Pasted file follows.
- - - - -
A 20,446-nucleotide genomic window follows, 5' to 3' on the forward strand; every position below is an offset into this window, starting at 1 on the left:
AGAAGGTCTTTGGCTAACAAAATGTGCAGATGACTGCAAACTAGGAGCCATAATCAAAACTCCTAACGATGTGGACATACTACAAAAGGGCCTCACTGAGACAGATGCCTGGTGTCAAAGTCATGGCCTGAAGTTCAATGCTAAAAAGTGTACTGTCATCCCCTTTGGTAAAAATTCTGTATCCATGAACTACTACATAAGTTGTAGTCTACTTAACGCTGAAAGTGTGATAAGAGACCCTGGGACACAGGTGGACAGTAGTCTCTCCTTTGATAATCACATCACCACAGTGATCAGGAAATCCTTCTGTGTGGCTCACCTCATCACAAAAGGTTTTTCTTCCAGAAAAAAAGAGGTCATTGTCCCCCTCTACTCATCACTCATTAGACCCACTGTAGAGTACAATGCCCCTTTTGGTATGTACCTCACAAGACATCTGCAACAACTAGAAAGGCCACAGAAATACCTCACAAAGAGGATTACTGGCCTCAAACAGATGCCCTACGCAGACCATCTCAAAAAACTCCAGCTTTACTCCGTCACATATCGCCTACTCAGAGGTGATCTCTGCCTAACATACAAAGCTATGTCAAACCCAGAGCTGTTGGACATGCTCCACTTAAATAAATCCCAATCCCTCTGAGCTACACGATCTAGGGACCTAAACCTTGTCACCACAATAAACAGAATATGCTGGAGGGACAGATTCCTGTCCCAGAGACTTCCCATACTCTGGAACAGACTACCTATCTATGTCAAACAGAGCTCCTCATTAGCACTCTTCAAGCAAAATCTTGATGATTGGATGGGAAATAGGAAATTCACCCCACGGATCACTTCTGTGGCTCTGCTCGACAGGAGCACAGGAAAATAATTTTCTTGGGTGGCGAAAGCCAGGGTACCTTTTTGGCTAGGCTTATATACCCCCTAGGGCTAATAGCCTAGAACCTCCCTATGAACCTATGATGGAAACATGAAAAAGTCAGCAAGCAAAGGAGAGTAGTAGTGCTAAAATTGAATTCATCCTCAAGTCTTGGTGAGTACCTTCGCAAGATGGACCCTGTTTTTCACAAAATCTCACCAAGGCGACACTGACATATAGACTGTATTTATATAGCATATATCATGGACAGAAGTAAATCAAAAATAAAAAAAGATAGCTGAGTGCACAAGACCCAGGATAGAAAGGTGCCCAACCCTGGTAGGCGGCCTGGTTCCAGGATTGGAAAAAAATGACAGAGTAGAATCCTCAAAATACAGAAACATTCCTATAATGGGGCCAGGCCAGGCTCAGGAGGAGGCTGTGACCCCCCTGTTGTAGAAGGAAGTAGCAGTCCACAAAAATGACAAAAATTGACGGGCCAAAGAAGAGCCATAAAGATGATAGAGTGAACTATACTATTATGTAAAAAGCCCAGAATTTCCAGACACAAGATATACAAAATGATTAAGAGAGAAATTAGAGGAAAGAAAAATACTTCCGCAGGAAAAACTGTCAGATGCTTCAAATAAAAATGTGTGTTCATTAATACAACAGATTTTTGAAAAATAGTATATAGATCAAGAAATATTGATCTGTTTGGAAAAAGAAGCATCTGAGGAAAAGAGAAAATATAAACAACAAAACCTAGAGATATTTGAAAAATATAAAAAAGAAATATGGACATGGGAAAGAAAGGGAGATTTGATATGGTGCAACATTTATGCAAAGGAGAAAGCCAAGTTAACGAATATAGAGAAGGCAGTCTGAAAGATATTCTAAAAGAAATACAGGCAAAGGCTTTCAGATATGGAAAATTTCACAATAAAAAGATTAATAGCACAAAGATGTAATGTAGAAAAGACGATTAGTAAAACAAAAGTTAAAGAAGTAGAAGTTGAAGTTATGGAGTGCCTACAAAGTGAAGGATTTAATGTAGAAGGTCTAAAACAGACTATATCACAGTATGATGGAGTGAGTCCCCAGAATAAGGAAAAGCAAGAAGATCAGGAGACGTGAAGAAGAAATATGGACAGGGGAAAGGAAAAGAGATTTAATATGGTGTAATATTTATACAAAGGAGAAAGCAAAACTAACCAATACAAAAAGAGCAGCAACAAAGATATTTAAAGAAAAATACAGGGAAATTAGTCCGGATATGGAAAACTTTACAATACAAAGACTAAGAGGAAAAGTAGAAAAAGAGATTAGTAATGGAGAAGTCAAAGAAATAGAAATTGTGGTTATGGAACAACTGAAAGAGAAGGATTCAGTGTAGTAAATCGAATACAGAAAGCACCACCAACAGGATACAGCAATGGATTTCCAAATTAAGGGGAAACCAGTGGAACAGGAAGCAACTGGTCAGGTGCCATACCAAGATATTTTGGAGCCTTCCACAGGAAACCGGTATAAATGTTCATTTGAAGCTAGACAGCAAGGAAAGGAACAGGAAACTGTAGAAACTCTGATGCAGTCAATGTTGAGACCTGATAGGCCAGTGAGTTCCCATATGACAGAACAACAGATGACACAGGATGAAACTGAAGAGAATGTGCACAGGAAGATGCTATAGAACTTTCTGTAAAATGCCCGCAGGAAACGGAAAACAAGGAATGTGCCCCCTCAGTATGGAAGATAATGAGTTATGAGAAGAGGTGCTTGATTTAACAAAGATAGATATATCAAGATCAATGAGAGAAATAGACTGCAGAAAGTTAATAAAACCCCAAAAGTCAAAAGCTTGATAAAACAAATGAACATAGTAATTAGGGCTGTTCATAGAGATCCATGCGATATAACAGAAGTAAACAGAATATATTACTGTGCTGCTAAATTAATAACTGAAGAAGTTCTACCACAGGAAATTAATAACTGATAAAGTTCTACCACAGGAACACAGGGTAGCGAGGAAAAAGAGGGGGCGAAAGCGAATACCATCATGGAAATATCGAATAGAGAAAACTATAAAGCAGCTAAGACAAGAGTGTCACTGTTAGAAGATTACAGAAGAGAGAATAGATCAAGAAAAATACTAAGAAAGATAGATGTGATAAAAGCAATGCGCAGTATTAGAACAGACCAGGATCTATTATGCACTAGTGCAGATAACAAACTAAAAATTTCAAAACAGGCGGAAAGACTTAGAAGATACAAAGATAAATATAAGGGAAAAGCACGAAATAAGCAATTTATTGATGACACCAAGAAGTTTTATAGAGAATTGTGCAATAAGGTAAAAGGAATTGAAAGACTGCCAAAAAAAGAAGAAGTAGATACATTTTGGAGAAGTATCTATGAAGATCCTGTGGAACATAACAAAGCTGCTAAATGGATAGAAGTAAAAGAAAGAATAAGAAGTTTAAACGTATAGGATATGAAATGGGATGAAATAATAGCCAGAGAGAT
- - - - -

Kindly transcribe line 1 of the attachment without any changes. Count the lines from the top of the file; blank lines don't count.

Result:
A 20,446-nucleotide genomic window follows, 5' to 3' on the forward strand; every position below is an offset into this window, starting at 1 on the left: